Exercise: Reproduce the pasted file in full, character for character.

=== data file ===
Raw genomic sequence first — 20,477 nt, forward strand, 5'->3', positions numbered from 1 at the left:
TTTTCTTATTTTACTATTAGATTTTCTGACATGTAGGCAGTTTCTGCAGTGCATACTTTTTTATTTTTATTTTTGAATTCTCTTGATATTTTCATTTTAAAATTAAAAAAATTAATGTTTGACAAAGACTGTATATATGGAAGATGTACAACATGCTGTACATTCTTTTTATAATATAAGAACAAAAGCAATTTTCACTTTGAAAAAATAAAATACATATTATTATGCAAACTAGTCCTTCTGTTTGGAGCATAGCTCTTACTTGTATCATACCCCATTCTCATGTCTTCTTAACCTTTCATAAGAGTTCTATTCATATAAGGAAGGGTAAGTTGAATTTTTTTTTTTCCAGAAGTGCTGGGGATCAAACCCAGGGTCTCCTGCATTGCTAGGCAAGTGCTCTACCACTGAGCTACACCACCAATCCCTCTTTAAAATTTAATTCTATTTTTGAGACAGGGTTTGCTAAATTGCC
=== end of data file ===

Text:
Raw genomic sequence first — 20,477 nt, forward strand, 5'->3', positions numbered from 1 at the left:
TTTTCTTATTTTACTATTAGATTTTCTGACATGTAGGCAGTTTCTGCAGTGCATACTTTTTTATTTTTATTTTTGAATTCTCTTGATATTTTCATTTTAAAATTAAAAAAATTAATGTTTGACAAAGACTGTATATATGGAAGATGTACAACATGCTGTACATTCTTTTTATAATATAAGAACAAAAGCAATTTTCACTTTGAAAAAATAAAATACATATTATTATGCAAACTAGTCCTTCTGTTTGGAGCATAGCTCTTACTTGTATCATACCCCATTCTCATGTCTTCTTAACCTTTCATAAGAGTTCTATTCATATAAGGAAGGGTAAGTTGAATTTTTTTTTTTCCAGAAGTGCTGGGGATCAAACCCAGGGTCTCCTGCATTGCTAGGCAAGTGCTCTACCACTGAGCTACACCACCAATCCCTCTTTAAAATTTAATTCTATTTTTGAGACAGGGTTTGCTAAATTGCC